It was 1981 and I was a new Warrant Officer in the United States Marine Corps. I was excited to be stationed in Hawaii for my first duty assignment. Once I was settled into my position as the Officer in Charge of the Stock Control Section, I began to observe operations and identify areas where I felt we needed to improve our processing. I would then outline my concern to the Gunnery Sergeant who was my senior Marine to get his feedback since he had been with the section for about six months already. One morning, he came to me with his solution to a problem which was causing me great concern.
“Warrant Officer Bernat,” the Gunny began, “I think I have the solution to the problem of our backlog of stuff to be keypunched and entered into the update. I will keep our section here tonight to review and sort all input so that all the same documents are together. This way, the keypunchers don’t have to keep changing the program on their machines. Then, I will rotate the day crew and night crew keypunchers each hour to prevent them from getting overly tired and making errors. Why I figure by the end of the night crew shift, we should have everything caught up and ready for the update tomorrow night. What do you think, Sir?”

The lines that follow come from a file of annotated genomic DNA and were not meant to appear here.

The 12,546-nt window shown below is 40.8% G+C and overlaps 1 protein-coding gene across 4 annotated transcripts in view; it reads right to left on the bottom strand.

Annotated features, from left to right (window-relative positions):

“Gunny, that is a great plan to get us caught up.” I began. “But let me ask this question? How will the action you take today to get us caught up by tomorrow prevent the problem from occurring again?” The puzzled look told me he had not even considered that fact that preventing the backlog of work was even more important than getting us caught up for one day. I was about to help him learn a new way of approaching problems.
“Gunny, you have fallen into the same trap so many do when they are faced with an immediate challenge. I call it ‘funnel vision.’ You are looking in the big part of the funnel and out the little end so you see that little picture and can come up with a quick solution. But if you will turn the funnel around and look through the little end, you will see the big picture and that will allow you to not only fix the immediate problem but prevent the problem from occurring again.”
When trying to formulate a solution to any problem, it is important to view the solution in light of the overall operation so that process improvement can begin at the lowest level and reach all the people who are actually contributing to the problem.
To effectively create long term solutions that prevent the re-occurrence of a problem, you have to create a solution that enhances the operational effectiveness of the organization as a whole and not just within your section. To do this, you will need to consider the following:
- Every employee should understand how their daily job fits into the daily operational effectiveness of the company. This will not only help them to see the value they add each day to the profitability of the company, but it will give them a sense of pride in accomplishing their tasks in the most effective manner. This helps them stay focused on the ‘big picture.’
- Since your people know how each task is being accomplished, solicit their input when looking at solutions to problem areas. They will most likely have the best solutions.